If the fact that ‘sys.prefix’ has been modified doesn’t give an issue, then great. If you see subtle unexplained problems that may be linked to the change to ‘sys.prefix’, then use the more long handed approach above whereby ‘site.addsitedir()’ is used directly and ‘sys.path’ reorderd subsequently.
When ‘site.addsitedir()’ is used from a WSGI script file to overlay a virtual environment on top of the baseline environment, it is only applied to the specific Python interpreter instance that the application has been delegated to run in. This means that WSGI applications running in the same process but within different Python interpreter instances can use different virtual environments.
At the same time though, if needing all WSGI applications running in the same process but within different Python interpreters, to use the same virtual environment, you would need to setup ‘sys.path’ in the WSGI script file for all applications.
Alternatively, if using mod_wsgi 2.0 and embedded mode, the WSGIPythonPath directive can be used to setup the virtual environment for all Python interpreters created within the process in one step.
Similarly, if using mod_wsgi 2.0 or later and daemon mode, the ‘python-path’ option to the WSGIDaemonProcess directive can be used to setup the virtual environment.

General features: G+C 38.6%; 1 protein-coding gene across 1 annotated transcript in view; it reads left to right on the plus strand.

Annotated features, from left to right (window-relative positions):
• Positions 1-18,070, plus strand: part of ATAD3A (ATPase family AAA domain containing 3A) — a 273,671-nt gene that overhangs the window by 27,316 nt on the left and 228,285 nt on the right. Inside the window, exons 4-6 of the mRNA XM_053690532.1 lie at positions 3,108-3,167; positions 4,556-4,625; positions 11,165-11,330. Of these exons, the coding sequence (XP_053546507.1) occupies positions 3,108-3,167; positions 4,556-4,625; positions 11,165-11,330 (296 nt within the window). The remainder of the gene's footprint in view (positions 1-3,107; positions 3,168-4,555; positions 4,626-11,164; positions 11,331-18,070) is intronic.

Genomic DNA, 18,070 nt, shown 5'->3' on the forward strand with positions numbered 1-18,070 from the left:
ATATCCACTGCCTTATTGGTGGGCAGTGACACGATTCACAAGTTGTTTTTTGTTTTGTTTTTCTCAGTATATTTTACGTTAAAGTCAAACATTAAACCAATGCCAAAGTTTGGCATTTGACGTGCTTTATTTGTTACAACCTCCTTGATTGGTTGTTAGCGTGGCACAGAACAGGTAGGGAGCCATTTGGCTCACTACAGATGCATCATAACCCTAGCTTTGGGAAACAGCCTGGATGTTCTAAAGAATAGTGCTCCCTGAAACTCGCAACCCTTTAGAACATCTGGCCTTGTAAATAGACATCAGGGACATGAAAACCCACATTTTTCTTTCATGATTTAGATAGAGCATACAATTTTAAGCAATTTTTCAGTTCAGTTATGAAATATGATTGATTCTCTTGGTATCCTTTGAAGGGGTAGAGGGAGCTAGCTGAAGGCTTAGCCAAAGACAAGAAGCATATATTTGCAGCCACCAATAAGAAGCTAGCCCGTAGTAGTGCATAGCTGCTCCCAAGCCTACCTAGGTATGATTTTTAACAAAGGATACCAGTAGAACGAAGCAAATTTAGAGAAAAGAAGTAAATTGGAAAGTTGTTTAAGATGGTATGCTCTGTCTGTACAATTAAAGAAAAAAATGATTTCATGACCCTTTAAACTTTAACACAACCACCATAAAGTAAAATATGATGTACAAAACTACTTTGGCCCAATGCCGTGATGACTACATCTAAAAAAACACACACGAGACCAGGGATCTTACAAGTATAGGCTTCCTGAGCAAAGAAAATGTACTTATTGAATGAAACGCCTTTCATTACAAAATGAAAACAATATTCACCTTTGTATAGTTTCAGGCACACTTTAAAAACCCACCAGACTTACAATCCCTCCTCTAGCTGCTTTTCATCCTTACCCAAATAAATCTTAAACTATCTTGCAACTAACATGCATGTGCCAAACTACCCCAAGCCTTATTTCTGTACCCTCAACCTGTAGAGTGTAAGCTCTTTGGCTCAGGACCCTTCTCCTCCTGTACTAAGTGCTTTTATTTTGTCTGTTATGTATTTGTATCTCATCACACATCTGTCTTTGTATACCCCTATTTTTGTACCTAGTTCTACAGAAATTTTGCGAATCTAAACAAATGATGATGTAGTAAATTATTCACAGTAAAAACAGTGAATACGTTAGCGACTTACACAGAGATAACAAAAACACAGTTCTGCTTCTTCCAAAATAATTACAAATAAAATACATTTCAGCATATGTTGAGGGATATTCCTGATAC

WSGIDaemonProcess pylons \
Note that WSGIPythonPath does not have this effect for mod_wsgi prior to version 2.0. This is because in older versions WSGIPythonPath merely added any listed directories to ‘sys.path’, whereas in mod_wsgi 2.0 and later it calls ‘site.addsitedir()’ for each listed directory.
Do note though that all mod_wsgi 2.X versions prior to mod_wsgi 2.4 do not perform the reordering of ‘sys.path’ as explained previously, when using WSGIPythonPath directive or ‘python-path’ option for WSGIDaemonProcess. Thus, you would need to be using WSGIPythonHome to reference a virgin baseline environment when using mod_wsgi 2.3 or earlier if the standard Python site-packages directory has conflicting packages. For mod_wsgi 2.4 onwards this is not an issue and a virtual environments site-packages will always override that in standard Python installation.